finnigan and brother playing last weekend – pic by nathan harrison
A friend said to me, ‘I like the stuff you write that’s about you, that’s from your heart.’
Which, yeah. Me too. But on its own, that’s not good enough. For one, all the spoken word / super personal writing I do is just another white dude spilling his feelings into the world, which, we don’t exactly have a shortage of in the universe. And secondly, it’s not good enough on its own. There are poets and spoken word artists and so on who specialise in speaking the truth of their hearts eloquently and with passion, and bless them, but that’s not me, and I’ll never be one of them.
And then there’s the more cerebral stuff I do – stuff like Boho, which is sometimes probably too cerebral for its own good. And that’s doing well right now, but then, it’s also really niche, and it’ll stay niche. And I can’t invest my whole self in science communication, no matter how important I think it is, or how interesting it can be. Work should always be plugged into the world, but if my whole output is just about communicating the interesting ways in which scientists describe aspects of the universe – well, there are other people out there better at it than me, and they care more, too.
And then there’s the trash genre stuff I write. Which, let’s be fair, no-one is crying out for more of. Battalia Royale went well, but that was probably despite my writing rather than because of it. There are people who are both better writers of genre than I am AND better satirical commentators on genre. They know and love and care about nothing else. I will never be one of them.
And so these three strands in my writing keep pulling me in different directions, and everything I write is a mess because of it. Like Kill Climate Deniers – it’s a genre work-out, because I want so much to throw an audience into the world of a high-speed action film, fuckit, gunfights in Parliament House to a killer soundtrack, it feels right to do it. But stapled to it is all the high-concept bullshit I can’t stop thinking about and can’t put down – Geoengineering, Stealth Denial, Media Whiplash… And then I can’t remove myself from the picture, either, and there’s all my own commentary and fears and neuroses on display in sidebars and footnotes, undermining any energy or point the script manages to conjure.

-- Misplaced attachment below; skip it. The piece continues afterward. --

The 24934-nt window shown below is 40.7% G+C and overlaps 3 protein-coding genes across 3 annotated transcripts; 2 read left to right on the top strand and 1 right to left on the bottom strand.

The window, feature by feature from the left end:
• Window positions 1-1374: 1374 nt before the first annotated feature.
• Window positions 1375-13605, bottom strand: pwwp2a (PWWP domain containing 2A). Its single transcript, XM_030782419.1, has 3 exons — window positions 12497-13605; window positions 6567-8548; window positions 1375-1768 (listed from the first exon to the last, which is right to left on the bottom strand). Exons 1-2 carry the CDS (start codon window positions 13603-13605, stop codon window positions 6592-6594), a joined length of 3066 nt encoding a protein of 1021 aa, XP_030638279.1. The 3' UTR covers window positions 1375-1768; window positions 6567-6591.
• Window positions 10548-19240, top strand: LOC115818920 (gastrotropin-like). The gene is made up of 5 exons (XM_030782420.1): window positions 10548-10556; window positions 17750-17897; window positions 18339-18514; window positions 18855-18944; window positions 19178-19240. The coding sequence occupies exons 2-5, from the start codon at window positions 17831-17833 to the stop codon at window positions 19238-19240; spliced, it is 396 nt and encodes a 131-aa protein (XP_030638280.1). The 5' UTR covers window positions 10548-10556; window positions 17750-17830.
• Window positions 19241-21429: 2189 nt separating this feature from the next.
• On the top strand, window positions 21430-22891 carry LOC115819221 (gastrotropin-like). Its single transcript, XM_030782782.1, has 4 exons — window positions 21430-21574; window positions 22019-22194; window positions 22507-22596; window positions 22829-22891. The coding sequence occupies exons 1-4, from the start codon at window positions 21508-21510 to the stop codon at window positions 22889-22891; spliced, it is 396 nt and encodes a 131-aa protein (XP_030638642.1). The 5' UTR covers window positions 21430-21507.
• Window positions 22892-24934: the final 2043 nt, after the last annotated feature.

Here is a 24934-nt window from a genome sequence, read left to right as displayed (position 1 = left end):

kill climate deniers! pic by sarah walker
I mean it goes almost to the point of self-sabotage. When I was on the ATYP playwrights camp some years ago they asked us all to write monologues for young performers, and they’d pick the ten best to include in a published book of monologues that would be available for high school students. And I knew how hung up I’d get if my script wasn’t picked, so I wrote a piece that deliberately couldn’t be included – that referenced pop culture stuff that would be out of date in five months, that came with a stage direction saying it could be performed a maximum of nine times in total, and that mixed in text sampled from Lion King trading cards. Keeping it interesting for myself, but also, protecting myself from being compared with other writers by any meaningful measure.
I submitted a play to Playwriting Australia a couple of months ago entitled ’44 Sex Acts in One Week’ thinking to myself, ‘well, at least this won’t be accepted, I don’t have to worry about it’. Feels like there’s something maybe not healthy in that.